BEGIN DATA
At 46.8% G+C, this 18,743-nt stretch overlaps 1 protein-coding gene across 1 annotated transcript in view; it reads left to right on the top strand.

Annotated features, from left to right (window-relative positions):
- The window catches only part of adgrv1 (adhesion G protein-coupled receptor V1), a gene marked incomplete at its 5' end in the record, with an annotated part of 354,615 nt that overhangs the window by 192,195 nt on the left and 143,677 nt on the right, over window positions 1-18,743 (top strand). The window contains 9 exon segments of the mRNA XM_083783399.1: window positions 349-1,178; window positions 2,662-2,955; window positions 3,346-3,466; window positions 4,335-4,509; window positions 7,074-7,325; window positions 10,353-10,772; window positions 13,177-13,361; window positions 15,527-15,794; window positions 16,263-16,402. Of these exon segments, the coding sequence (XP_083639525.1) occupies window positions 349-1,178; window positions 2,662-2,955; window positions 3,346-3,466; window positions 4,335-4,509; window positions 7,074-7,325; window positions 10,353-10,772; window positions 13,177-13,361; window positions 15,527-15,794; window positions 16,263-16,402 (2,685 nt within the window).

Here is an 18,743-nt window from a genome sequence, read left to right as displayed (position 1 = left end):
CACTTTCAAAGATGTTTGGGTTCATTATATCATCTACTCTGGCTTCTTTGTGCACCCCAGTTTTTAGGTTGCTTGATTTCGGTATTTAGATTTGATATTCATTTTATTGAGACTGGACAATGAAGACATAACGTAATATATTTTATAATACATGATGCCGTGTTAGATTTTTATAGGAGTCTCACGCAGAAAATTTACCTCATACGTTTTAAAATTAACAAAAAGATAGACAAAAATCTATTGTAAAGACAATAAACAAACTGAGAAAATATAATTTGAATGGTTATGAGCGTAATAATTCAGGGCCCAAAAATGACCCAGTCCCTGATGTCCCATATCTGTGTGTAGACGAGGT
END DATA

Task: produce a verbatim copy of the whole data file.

At 46.8% G+C, this 18,743-nt stretch overlaps 1 protein-coding gene across 1 annotated transcript in view; it reads left to right on the top strand.

Annotated features, from left to right (window-relative positions):
- The window catches only part of adgrv1 (adhesion G protein-coupled receptor V1), a gene marked incomplete at its 5' end in the record, with an annotated part of 354,615 nt that overhangs the window by 192,195 nt on the left and 143,677 nt on the right, over window positions 1-18,743 (top strand). The window contains 9 exon segments of the mRNA XM_083783399.1: window positions 349-1,178; window positions 2,662-2,955; window positions 3,346-3,466; window positions 4,335-4,509; window positions 7,074-7,325; window positions 10,353-10,772; window positions 13,177-13,361; window positions 15,527-15,794; window positions 16,263-16,402. Of these exon segments, the coding sequence (XP_083639525.1) occupies window positions 349-1,178; window positions 2,662-2,955; window positions 3,346-3,466; window positions 4,335-4,509; window positions 7,074-7,325; window positions 10,353-10,772; window positions 13,177-13,361; window positions 15,527-15,794; window positions 16,263-16,402 (2,685 nt within the window).

Here is an 18,743-nt window from a genome sequence, read left to right as displayed (position 1 = left end):
CACTTTCAAAGATGTTTGGGTTCATTATATCATCTACTCTGGCTTCTTTGTGCACCCCAGTTTTTAGGTTGCTTGATTTCGGTATTTAGATTTGATATTCATTTTATTGAGACTGGACAATGAAGACATAACGTAATATATTTTATAATACATGATGCCGTGTTAGATTTTTATAGGAGTCTCACGCAGAAAATTTACCTCATACGTTTTAAAATTAACAAAAAGATAGACAAAAATCTATTGTAAAGACAATAAACAAACTGAGAAAATATAATTTGAATGGTTATGAGCGTAATAATTCAGGGCCCAAAAATGACCCAGTCCCTGATGTCCCATATCTGTGTGTAGACGAGGT